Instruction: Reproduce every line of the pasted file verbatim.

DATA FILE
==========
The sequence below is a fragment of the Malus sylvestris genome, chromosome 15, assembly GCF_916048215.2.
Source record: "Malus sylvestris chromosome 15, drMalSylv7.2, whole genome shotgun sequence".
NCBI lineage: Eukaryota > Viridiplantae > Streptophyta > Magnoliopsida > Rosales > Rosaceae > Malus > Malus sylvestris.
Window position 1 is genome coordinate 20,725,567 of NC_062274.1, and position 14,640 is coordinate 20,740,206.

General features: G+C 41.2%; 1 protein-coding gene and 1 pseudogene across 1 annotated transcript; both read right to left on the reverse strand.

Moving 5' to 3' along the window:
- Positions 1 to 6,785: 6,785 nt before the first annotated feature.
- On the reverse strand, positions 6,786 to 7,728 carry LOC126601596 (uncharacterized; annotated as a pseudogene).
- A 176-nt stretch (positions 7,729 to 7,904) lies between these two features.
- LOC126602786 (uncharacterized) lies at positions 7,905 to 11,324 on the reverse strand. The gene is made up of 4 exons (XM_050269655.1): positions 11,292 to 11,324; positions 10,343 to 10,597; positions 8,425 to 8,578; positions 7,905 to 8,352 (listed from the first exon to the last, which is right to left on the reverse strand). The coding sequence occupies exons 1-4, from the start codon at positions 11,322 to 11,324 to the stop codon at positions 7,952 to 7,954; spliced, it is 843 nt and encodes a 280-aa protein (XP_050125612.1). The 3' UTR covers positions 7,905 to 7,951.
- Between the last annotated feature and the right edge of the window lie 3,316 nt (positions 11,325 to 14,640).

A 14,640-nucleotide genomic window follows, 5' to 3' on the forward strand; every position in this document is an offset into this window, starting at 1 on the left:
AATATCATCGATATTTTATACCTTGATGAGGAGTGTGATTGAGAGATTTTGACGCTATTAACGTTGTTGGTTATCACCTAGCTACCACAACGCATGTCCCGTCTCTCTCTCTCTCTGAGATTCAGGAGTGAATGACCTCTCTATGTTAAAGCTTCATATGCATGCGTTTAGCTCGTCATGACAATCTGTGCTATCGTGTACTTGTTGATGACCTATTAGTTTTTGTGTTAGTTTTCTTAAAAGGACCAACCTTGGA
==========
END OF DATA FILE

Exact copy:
The sequence below is a fragment of the Malus sylvestris genome, chromosome 15, assembly GCF_916048215.2.
Source record: "Malus sylvestris chromosome 15, drMalSylv7.2, whole genome shotgun sequence".
NCBI lineage: Eukaryota > Viridiplantae > Streptophyta > Magnoliopsida > Rosales > Rosaceae > Malus > Malus sylvestris.
Window position 1 is genome coordinate 20,725,567 of NC_062274.1, and position 14,640 is coordinate 20,740,206.

General features: G+C 41.2%; 1 protein-coding gene and 1 pseudogene across 1 annotated transcript; both read right to left on the reverse strand.

Moving 5' to 3' along the window:
- Positions 1 to 6,785: 6,785 nt before the first annotated feature.
- On the reverse strand, positions 6,786 to 7,728 carry LOC126601596 (uncharacterized; annotated as a pseudogene).
- A 176-nt stretch (positions 7,729 to 7,904) lies between these two features.
- LOC126602786 (uncharacterized) lies at positions 7,905 to 11,324 on the reverse strand. The gene is made up of 4 exons (XM_050269655.1): positions 11,292 to 11,324; positions 10,343 to 10,597; positions 8,425 to 8,578; positions 7,905 to 8,352 (listed from the first exon to the last, which is right to left on the reverse strand). The coding sequence occupies exons 1-4, from the start codon at positions 11,322 to 11,324 to the stop codon at positions 7,952 to 7,954; spliced, it is 843 nt and encodes a 280-aa protein (XP_050125612.1). The 3' UTR covers positions 7,905 to 7,951.
- Between the last annotated feature and the right edge of the window lie 3,316 nt (positions 11,325 to 14,640).

A 14,640-nucleotide genomic window follows, 5' to 3' on the forward strand; every position in this document is an offset into this window, starting at 1 on the left:
AATATCATCGATATTTTATACCTTGATGAGGAGTGTGATTGAGAGATTTTGACGCTATTAACGTTGTTGGTTATCACCTAGCTACCACAACGCATGTCCCGTCTCTCTCTCTCTCTGAGATTCAGGAGTGAATGACCTCTCTATGTTAAAGCTTCATATGCATGCGTTTAGCTCGTCATGACAATCTGTGCTATCGTGTACTTGTTGATGACCTATTAGTTTTTGTGTTAGTTTTCTTAAAAGGACCAACCTTGGA